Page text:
Introduction: Overweight is increasing worldwide, but particularly in the United States of America. Higher body weight is associated with higher bone density, so our goal was to estimate whether the higher prevalence of overweight is likely to reduce osteoporosis among older women. Methods: We calculated the prevalence of osteoporosis by weight status in older women using data from the third National Health and Nutrition Examination Survey (NHANES III, 1988-94). We defined overweight as a body mass index (BMI) ≥25 and osteoporosis as a femur neck bone mineral density (BMD) value 2.5 standard deviations or more below the mean of that of young women. To estimate the expected prevalence of osteoporosis, we applied the prevalence of osteoporosis by weight status from NHANES III to the corresponding weight status prevalence from NHANES 1999-2002. Results: Of older women in NHANES 1999-2002, 68% were overweight compared to 62% in NHANES III. Overweight status was significantly related to osteoporosis prevalence (P < 0.001). However, the expected prevalence of osteoporosis in NHANES 1999-2002 was only slightly lower than that seen in NHANES III (16.8% vs 18.1%, respectively). Conclusions: The increasing prevalence of overweight among older US women appears unlikely to be accompanied by a significant reduction in osteoporosis.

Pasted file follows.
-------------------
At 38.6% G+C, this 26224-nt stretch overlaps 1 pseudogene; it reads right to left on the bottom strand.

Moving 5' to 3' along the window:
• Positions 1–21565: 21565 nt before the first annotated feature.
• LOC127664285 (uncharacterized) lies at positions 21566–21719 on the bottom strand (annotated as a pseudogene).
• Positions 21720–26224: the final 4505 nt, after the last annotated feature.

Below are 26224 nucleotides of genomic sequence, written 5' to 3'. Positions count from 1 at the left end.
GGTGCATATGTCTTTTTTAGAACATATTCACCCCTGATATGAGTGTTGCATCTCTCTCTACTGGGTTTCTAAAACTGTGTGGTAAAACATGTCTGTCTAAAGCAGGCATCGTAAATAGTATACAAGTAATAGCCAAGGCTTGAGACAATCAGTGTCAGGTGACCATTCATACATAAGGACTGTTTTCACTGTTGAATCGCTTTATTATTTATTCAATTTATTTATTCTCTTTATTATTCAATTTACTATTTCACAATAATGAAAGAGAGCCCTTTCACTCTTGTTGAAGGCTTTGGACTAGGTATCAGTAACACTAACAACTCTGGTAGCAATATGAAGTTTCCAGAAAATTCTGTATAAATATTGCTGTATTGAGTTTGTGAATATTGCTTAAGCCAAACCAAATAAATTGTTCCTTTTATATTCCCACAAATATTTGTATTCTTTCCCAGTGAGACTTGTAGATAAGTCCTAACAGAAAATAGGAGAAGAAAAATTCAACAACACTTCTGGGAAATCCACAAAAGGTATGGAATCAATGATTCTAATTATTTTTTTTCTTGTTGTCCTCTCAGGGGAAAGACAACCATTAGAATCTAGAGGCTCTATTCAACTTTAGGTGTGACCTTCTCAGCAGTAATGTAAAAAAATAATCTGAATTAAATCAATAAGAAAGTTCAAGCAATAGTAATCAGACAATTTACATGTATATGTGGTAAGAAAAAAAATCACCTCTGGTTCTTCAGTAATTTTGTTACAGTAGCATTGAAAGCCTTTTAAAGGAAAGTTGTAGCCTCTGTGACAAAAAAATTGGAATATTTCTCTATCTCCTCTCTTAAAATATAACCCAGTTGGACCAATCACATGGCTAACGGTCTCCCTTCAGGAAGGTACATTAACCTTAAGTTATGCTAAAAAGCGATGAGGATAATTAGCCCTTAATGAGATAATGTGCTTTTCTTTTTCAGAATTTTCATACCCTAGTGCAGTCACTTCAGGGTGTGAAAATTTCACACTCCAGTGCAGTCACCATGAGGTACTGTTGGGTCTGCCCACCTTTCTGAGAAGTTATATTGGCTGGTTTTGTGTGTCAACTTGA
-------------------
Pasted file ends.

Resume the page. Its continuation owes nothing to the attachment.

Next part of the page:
- Impact of overweight
ASJC Scopus subject areas
- Endocrinology, Diabetes and Metabolism